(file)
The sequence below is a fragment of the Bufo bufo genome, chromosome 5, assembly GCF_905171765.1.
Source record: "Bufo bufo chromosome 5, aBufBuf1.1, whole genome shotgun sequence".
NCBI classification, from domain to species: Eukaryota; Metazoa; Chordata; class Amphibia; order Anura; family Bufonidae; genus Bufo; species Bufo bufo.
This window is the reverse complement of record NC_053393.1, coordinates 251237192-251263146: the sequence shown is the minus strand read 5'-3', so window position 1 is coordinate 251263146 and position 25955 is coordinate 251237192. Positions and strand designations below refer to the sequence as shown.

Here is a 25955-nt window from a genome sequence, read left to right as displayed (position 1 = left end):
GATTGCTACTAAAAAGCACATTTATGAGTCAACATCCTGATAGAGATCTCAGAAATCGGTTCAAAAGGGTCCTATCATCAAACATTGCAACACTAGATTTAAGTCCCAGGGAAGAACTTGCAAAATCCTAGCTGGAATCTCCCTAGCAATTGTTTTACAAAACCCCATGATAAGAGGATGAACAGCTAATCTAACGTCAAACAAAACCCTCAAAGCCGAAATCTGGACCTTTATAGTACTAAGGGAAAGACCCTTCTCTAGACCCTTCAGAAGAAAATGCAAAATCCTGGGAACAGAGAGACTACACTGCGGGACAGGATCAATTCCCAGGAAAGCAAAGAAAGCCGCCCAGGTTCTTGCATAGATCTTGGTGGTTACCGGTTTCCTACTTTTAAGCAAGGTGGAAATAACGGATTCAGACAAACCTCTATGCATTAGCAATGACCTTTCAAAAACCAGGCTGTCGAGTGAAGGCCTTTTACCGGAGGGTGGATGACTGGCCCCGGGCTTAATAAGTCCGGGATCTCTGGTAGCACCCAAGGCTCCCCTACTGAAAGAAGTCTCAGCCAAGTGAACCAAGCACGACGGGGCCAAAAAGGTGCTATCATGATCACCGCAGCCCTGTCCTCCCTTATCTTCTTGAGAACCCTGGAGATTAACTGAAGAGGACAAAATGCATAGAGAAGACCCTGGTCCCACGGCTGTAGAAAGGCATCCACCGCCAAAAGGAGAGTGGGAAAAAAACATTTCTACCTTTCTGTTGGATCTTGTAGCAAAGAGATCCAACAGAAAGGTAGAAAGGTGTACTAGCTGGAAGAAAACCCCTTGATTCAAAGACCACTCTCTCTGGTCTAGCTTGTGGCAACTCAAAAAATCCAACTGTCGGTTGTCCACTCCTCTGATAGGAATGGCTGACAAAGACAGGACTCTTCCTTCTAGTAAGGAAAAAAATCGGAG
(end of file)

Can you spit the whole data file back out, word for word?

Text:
The sequence below is a fragment of the Bufo bufo genome, chromosome 5, assembly GCF_905171765.1.
Source record: "Bufo bufo chromosome 5, aBufBuf1.1, whole genome shotgun sequence".
NCBI classification, from domain to species: Eukaryota; Metazoa; Chordata; class Amphibia; order Anura; family Bufonidae; genus Bufo; species Bufo bufo.
This window is the reverse complement of record NC_053393.1, coordinates 251237192-251263146: the sequence shown is the minus strand read 5'-3', so window position 1 is coordinate 251263146 and position 25955 is coordinate 251237192. Positions and strand designations below refer to the sequence as shown.

Here is a 25955-nt window from a genome sequence, read left to right as displayed (position 1 = left end):
GATTGCTACTAAAAAGCACATTTATGAGTCAACATCCTGATAGAGATCTCAGAAATCGGTTCAAAAGGGTCCTATCATCAAACATTGCAACACTAGATTTAAGTCCCAGGGAAGAACTTGCAAAATCCTAGCTGGAATCTCCCTAGCAATTGTTTTACAAAACCCCATGATAAGAGGATGAACAGCTAATCTAACGTCAAACAAAACCCTCAAAGCCGAAATCTGGACCTTTATAGTACTAAGGGAAAGACCCTTCTCTAGACCCTTCAGAAGAAAATGCAAAATCCTGGGAACAGAGAGACTACACTGCGGGACAGGATCAATTCCCAGGAAAGCAAAGAAAGCCGCCCAGGTTCTTGCATAGATCTTGGTGGTTACCGGTTTCCTACTTTTAAGCAAGGTGGAAATAACGGATTCAGACAAACCTCTATGCATTAGCAATGACCTTTCAAAAACCAGGCTGTCGAGTGAAGGCCTTTTACCGGAGGGTGGATGACTGGCCCCGGGCTTAATAAGTCCGGGATCTCTGGTAGCACCCAAGGCTCCCCTACTGAAAGAAGTCTCAGCCAAGTGAACCAAGCACGACGGGGCCAAAAAGGTGCTATCATGATCACCGCAGCCCTGTCCTCCCTTATCTTCTTGAGAACCCTGGAGATTAACTGAAGAGGACAAAATGCATAGAGAAGACCCTGGTCCCACGGCTGTAGAAAGGCATCCACCGCCAAAAGGAGAGTGGGAAAAAAACATTTCTACCTTTCTGTTGGATCTTGTAGCAAAGAGATCCAACAGAAAGGTAGAAAGGTGTACTAGCTGGAAGAAAACCCCTTGATTCAAAGACCACTCTCTCTGGTCTAGCTTGTGGCAACTCAAAAAATCCAACTGTCGGTTGTCCACTCCTCTGATAGGAATGGCTGACAAAGACAGGACTCTTCCTTCTAGTAAGGAAAAAAATCGGAG